School of Social Work to host featured artist residency


The School of Social Work, in partnership with the U-M Arts Initiative, has announced the selection of the Pan-African Creative Exchange as the featured artist residency for 2024.

This is the first artist residency at SSW and the second iteration of the Arts Initiative’s Visiting Artist Integration Program, designed to infuse the University of Michigan’s engagement and learning processes with the dynamic creativity of artists.

The 2024 artist residency will feature a bi-coastal duo — arts advocates Nike Jonah and Erwin Maas — who specialize in art consultancy across multiple creative sectors worldwide.

Their residency, taking place Feb. 8-14 and April 10-15, will encompass master classes, workshops and conversations aimed at enriching the U-M community and the southeast Michigan region.

The Pan-African Creative Residency will build capacity for art-centered social justice practice in SSW and other U-M units, including the Penny W. Stamps School of Art & Design, LSA, Residential College and the School of Music, Theatre & Dance.

Rogério Meireles Pinto, a University Diversity and Social Transformation Professor, Berit Ingersoll-Dayton Collegiate Professor of Social Work and professor of social work in SSW, and professor of theatre and drama in SMTD, is the architect of the PACE visit.

In collaboration with Kathryn Grabowski-Khairullah, program curator for the Arts Initiative, Pinto conducted six planning sessions that included the artists and nearly 50 faculty members, students and staff from across U-M.

“I first met Erwin in New York City where he directed my one-person play, ‘MarÍlia,’ which I subsequently presented at the Vrystaat Arts Festival in Bloemfontein (in South Africa). There I met Nike in the first meeting that gave rise to PACE,” Pinto said. “Ever since, I have witnessed how PACE has elevated and amplified discourses around ‘African art’ and helped artists to develop visibility in the global stage.”

PACE was founded at the Vrystaat Arts Festival and serves as a biennial arts market and showcase for African and African-diaspora artists. It provides a gateway for presenting tour-ready work, showcasing excerpts, pitching new creations, facilitating producer exchanges, hosting workshops and fostering critical debates.

The visiting artists will delve into crucial topics such as collaborations with stakeholders, access to the arts sector, entrepreneurship, innovation, advocacy, mobility and internationalization. Through interactive and dynamic sessions, Jonah and Maas will facilitate a series of meaningful conversations that explore the intersection of social work, social justice and the arts.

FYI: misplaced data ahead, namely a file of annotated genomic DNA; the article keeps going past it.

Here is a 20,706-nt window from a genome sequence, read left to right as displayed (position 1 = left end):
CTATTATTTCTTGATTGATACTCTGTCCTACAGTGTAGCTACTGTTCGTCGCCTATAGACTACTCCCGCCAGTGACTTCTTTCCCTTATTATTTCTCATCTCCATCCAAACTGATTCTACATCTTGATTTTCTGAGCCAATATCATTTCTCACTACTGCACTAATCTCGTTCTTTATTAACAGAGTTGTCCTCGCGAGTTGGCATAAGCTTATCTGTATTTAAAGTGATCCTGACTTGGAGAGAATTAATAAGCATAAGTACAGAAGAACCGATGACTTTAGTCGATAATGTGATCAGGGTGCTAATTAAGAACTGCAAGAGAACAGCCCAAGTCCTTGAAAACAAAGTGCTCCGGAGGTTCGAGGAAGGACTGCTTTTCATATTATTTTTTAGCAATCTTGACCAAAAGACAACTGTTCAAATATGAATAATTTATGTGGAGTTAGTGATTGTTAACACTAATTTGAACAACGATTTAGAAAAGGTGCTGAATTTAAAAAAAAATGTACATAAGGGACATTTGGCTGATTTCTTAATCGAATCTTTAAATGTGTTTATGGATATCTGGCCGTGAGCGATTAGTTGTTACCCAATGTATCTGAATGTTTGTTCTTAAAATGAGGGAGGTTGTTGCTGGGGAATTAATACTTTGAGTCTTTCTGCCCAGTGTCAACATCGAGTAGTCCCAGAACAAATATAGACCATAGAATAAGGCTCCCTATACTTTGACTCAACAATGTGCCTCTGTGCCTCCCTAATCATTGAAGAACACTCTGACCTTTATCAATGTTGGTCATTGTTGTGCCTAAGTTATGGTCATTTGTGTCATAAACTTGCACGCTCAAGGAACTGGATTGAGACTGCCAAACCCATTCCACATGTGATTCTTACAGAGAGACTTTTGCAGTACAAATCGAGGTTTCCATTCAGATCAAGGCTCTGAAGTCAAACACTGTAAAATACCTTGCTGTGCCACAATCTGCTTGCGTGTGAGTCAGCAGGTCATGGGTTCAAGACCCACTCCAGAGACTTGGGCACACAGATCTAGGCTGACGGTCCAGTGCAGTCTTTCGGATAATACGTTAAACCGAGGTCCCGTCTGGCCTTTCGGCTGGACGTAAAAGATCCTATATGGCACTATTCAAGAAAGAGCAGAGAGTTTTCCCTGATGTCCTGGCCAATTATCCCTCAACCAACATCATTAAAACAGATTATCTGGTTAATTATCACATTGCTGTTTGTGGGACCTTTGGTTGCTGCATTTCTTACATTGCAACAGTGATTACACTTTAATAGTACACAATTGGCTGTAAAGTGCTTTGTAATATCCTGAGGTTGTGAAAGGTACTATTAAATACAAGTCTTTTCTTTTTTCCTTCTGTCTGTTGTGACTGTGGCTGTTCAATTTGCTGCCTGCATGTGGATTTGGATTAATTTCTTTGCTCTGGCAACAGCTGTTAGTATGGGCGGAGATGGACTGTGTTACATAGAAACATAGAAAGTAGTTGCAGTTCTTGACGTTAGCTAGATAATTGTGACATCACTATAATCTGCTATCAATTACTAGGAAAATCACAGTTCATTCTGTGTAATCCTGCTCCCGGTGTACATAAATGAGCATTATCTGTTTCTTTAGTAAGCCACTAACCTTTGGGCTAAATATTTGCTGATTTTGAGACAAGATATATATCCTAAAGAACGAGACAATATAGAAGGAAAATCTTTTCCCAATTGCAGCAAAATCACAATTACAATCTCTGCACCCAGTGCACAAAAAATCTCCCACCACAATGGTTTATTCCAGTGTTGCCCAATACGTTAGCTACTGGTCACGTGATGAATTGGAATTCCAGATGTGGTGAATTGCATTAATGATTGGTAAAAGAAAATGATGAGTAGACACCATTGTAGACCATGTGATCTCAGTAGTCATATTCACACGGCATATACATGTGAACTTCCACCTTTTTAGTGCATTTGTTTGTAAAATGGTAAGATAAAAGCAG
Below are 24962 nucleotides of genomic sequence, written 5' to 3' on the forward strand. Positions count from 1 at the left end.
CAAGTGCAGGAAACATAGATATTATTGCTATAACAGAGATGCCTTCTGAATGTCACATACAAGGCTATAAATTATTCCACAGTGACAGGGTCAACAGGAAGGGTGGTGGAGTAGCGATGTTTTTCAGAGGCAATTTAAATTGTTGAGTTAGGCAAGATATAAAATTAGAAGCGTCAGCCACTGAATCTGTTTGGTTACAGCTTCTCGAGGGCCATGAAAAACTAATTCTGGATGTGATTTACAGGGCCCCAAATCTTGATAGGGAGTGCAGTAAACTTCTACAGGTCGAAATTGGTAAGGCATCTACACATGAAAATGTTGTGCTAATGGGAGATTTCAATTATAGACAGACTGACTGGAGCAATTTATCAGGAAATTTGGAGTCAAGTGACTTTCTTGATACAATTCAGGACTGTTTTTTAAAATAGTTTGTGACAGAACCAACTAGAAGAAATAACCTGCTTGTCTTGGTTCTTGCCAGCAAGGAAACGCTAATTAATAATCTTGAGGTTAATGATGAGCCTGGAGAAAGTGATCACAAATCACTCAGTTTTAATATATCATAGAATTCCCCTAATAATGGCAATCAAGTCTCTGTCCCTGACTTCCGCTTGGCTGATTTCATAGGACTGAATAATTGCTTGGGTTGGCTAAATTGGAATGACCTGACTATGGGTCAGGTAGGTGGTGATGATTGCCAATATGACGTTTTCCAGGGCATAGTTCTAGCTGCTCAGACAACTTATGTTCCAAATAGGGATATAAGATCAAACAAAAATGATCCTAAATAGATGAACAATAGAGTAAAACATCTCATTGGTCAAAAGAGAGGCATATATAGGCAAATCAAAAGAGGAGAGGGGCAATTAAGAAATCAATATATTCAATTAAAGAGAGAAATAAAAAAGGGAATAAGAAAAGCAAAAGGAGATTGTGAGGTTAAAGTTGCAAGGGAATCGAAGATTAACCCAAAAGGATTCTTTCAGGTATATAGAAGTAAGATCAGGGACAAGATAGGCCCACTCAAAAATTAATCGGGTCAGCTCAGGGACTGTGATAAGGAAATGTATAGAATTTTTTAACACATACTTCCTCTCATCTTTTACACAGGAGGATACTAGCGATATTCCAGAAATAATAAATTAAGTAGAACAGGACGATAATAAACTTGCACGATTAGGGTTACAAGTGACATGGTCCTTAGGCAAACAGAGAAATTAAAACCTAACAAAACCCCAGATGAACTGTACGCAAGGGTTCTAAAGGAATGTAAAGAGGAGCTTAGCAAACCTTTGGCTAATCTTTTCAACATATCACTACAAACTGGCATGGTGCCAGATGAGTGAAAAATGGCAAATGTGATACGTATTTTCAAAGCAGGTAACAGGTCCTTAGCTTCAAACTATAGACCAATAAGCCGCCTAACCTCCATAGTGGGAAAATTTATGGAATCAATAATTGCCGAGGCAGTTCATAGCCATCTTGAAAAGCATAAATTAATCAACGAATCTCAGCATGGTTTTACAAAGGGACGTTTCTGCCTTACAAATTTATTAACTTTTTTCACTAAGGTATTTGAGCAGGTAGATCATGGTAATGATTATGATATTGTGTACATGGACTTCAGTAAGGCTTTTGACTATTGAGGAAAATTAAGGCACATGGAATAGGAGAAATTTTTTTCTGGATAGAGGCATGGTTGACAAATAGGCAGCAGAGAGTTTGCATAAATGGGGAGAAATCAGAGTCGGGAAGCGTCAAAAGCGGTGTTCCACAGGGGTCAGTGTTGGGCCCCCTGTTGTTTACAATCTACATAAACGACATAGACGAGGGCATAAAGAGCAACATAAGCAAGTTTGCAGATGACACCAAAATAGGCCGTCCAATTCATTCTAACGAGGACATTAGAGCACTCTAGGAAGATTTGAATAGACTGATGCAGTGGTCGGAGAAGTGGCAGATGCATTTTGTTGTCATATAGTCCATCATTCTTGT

Jonah, a British Nigerian based in London, and Maas, a Dutch American based in New York, bring a wealth of international experience to U-M. Their varied backgrounds and expertise promise a unique perspective on diversity, equity and inclusion strategies, as well as insights into the sustainability of performing arts professions in Africa and its diaspora.

“We are excited to partner with the U-M Arts Initiative to host these two residencies, which will explore the diversity of cultural expression and how the arts can drive social change. The intersection of social work, social justice and the arts is a vibrant and impactful area of study. I look forward to engaging in compelling and thought-provoking conversations,” said SSW Dean Beth Angell, the Phillip Fellin Collegiate Professor of Social Work and professor of social work.

Jonah is the co-executive director of PACE and the director of Connecting Dots, an arts consultancy that works with a range of clients across the arts and creative sectors. She has led numerous discussions and workshops during her extensive travels across the globe, including North America, Europe, Africa and Australia.

Maas is the co-executive director of PACE and a New York-based theater maker, curator, educator and international arts advocate with extensive international experience across a variety of creative and community contexts. He brings an extensive knowledge and network to this artist residency with a focus on international cultural collaboration and policy.

“Something special is happening in our School of Social Work, where the arts have become a powerful tool of research, understanding and healing,” said Mark Clague, interim executive director of the Arts Initiative.

“Bringing path-breaking artists to campus serves to spark creative thinking across our entire research and learning community while introducing our students to the creative process and modeling how a single new idea can change the world.”

The Visiting Artist Integration Program is part of a larger arts engagement program with the Arts Initiative called Creators on Campus, which seeks to expand existing visiting artist programs, initiate larger-scale visiting artist possibilities, and enhance learning, arts research, and the overall campus experience for students.


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